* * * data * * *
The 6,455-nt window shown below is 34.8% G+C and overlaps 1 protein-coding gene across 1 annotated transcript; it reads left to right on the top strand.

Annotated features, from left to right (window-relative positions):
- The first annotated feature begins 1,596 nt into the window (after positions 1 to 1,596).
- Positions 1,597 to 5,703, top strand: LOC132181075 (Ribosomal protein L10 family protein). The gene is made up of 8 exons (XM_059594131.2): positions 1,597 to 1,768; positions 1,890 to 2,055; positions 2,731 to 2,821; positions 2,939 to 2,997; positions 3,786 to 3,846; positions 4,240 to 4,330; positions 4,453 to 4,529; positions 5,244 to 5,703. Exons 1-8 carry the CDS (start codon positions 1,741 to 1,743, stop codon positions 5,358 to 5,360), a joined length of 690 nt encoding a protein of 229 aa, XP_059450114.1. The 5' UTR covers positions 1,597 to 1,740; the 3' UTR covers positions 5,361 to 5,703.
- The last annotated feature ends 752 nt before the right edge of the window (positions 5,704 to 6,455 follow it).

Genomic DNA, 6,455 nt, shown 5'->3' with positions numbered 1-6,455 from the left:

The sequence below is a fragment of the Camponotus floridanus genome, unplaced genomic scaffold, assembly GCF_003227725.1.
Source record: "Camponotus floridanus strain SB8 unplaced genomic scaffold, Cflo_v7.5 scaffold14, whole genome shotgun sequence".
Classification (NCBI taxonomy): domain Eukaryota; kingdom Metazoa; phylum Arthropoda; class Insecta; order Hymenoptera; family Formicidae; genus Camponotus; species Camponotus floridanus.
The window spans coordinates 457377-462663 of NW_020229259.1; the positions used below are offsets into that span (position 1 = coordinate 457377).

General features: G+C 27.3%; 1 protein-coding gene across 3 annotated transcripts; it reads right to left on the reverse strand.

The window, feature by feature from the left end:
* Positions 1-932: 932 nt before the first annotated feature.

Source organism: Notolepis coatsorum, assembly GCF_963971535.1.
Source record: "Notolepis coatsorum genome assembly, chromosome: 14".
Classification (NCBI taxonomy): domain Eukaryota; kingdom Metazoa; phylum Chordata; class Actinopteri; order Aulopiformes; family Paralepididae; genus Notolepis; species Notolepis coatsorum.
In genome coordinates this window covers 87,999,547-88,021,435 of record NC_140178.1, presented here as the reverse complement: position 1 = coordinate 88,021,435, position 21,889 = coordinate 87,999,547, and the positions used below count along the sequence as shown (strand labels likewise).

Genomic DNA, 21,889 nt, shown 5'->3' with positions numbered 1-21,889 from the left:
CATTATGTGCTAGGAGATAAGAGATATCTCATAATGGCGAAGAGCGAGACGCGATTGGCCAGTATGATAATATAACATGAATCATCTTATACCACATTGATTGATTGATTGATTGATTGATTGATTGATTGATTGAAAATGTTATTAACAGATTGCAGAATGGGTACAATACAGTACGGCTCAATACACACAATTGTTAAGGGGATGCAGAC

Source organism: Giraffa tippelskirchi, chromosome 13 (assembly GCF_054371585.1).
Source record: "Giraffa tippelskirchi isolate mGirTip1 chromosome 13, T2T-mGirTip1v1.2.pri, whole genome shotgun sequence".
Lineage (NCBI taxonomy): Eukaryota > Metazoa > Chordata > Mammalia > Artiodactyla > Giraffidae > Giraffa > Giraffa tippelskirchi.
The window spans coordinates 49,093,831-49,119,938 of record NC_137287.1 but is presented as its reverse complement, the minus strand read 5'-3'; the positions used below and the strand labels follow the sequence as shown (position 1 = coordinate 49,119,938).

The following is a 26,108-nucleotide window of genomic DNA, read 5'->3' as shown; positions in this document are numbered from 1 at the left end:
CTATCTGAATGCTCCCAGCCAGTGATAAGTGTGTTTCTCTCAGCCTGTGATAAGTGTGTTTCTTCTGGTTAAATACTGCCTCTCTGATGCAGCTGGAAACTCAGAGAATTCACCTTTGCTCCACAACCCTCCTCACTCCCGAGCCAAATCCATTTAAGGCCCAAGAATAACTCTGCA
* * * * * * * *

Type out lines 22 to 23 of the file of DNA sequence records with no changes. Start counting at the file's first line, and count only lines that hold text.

Lineage (NCBI taxonomy): Eukaryota > Metazoa > Chordata > Mammalia > Artiodactyla > Giraffidae > Giraffa > Giraffa tippelskirchi.
The window spans coordinates 49,093,831-49,119,938 of record NC_137287.1 but is presented as its reverse complement, the minus strand read 5'-3'; the positions used below and the strand labels follow the sequence as shown (position 1 = coordinate 49,119,938).